Wednesday, 29 June 2011

Raindrops keep falling on your head…….in Korea it implies “buckets of rain”…..

Today it’s the 8th day, in a row, rain is pouring down on us, this spiced with a typhoon during the weekend. Today main post closed before lunch due to overflow. Nevertheless, we had a dry and hot period yesterday afternoon. Most of the spouses made use of the sunshine by taking their kids to the pool. However, I didn’t need to go there for I got a pool in the front garden ;)


One of my "pools", the only one thriving outside for the past week are the "busy Lizzies"

So Barbara (Swedish delegates Secretary wife) and I took the opportunity to go to the market to buy “gummi slövlar” (rubber boots), which probably will be the most used purchase this summer. Just made one mistake, I should have bought boots with a higher shaft! Next opportunity with nice weather that will be on my program.

No Barbara that ain't "gummi stövlar".

But these are! Although too low for the water level ;)

Through the front window of the car with the highest speed of the whipers on.

Tuesday, 28 June 2011

Voices from the North

The passed week I attended a seminar organized by the US Army and held at Youngsan Base; two defectors from North Korea told their views and life story.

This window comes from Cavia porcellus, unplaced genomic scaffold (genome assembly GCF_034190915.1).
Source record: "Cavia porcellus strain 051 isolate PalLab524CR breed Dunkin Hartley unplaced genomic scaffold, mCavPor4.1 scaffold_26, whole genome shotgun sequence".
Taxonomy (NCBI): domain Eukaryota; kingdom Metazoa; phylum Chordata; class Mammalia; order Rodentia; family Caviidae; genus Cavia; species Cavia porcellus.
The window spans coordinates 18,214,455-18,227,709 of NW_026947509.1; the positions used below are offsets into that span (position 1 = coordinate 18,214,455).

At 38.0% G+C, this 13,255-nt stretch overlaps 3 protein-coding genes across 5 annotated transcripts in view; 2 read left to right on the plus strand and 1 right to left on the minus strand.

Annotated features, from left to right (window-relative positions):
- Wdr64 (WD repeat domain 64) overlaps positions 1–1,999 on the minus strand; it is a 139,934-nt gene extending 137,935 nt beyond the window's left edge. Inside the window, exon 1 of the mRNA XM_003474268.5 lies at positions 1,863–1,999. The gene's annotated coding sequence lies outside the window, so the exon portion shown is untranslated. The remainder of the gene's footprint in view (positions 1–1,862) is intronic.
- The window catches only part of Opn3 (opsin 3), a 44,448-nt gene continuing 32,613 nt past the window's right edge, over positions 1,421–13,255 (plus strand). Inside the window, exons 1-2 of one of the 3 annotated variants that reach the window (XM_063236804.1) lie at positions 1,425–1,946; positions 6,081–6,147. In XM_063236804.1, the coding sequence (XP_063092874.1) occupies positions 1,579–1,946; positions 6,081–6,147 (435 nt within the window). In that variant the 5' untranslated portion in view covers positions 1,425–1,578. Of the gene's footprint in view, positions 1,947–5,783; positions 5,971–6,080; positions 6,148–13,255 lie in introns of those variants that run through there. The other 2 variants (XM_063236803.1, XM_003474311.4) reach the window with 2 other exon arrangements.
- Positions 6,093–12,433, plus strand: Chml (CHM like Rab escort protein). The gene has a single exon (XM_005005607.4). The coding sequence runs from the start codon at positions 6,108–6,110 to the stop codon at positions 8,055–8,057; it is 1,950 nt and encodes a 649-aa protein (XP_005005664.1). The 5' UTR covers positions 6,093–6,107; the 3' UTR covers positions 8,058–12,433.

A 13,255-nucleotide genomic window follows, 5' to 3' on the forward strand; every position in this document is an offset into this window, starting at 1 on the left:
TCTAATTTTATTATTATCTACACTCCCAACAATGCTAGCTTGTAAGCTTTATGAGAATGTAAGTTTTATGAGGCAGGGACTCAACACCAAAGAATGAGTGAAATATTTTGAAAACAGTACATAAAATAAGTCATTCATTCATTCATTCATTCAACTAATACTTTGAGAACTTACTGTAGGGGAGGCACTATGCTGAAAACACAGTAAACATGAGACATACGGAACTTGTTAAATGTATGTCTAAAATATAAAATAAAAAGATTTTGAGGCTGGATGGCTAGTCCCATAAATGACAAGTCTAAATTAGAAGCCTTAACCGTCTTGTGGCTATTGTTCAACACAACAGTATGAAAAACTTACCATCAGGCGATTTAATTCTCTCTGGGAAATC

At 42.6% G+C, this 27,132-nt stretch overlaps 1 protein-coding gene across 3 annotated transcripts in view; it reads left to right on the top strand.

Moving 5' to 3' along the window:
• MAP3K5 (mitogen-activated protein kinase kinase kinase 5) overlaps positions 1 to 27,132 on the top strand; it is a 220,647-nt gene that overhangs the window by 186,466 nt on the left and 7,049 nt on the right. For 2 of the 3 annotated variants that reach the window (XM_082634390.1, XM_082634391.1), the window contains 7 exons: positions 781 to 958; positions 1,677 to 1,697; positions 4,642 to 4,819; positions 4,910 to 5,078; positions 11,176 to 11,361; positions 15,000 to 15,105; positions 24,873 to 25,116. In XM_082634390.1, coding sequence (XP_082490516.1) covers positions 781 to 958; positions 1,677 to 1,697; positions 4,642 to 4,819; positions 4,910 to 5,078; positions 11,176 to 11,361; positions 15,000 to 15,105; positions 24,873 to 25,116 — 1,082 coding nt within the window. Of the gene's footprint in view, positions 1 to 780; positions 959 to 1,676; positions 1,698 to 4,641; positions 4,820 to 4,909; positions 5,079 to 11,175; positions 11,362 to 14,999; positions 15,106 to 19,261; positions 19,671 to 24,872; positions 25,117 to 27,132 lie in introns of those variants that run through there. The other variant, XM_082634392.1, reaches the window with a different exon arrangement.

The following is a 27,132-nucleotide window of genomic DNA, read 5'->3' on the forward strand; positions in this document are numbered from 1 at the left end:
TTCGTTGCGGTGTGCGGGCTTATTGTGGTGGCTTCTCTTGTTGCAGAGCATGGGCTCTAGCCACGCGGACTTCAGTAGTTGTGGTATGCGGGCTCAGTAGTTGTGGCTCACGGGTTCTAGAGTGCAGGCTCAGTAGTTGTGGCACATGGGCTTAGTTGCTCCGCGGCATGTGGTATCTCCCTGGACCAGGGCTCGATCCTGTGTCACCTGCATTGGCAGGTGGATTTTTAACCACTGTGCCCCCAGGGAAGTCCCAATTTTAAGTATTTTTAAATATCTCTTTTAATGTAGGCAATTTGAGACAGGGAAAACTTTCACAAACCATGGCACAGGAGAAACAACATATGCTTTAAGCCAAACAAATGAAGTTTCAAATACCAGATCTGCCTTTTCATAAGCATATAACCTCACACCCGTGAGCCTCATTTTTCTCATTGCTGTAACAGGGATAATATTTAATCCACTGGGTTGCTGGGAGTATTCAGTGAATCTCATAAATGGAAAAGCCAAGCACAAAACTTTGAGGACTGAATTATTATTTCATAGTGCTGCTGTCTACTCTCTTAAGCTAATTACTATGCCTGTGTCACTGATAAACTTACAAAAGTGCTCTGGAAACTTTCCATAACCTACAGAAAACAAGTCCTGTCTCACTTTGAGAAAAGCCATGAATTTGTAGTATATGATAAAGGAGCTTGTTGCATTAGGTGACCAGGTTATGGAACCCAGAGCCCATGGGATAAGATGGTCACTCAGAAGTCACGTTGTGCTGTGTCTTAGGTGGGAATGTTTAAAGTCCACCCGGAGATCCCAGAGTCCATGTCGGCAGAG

Brave men that gave us an insight from what is said to be the most closed society in the world – DPRK (Democratic Peoples Republic Korea)

We got information about the living conditions in the North both described and with pictures. 

Kim Kwang Jin, a former operative in Kim Jong Il’s financial network, sees a society at the point of collapse. Economy is in very bad shape, millions of people have died and are still dying of starvation, suicide rate is sky-high and hope does not exist. 


What a defector says of Kim Jong II, see kinks above, is "complete nonsense," a lawyer for the North's firm says.

The Kim-Jeong Il dynastic is about to be hand over to the third generation and intelligence reports a lot of unrest and instability, for the leaders aren’t able to feed their population.

The few people that manage to defect, mainly through China, take enormous risks and leave their family with not much chance to ever see them again.
Joseph Park (not his real name) greeted us by asking “Good afternoon, did you have lunch”? and explained that it’s the normal way of North Koreans to greet each other. When he was 15 his father told him that he needed to get out of the country after finishing high school, for then he would be drafted to do his military service, which is twelve years. At the age of nineteen this young man fled with his life at stake and only taking with him the clothes he wore a hand full of rice and  ten dollar. He got three advices from his father with him before undertaking this difficult trip and leaving his family.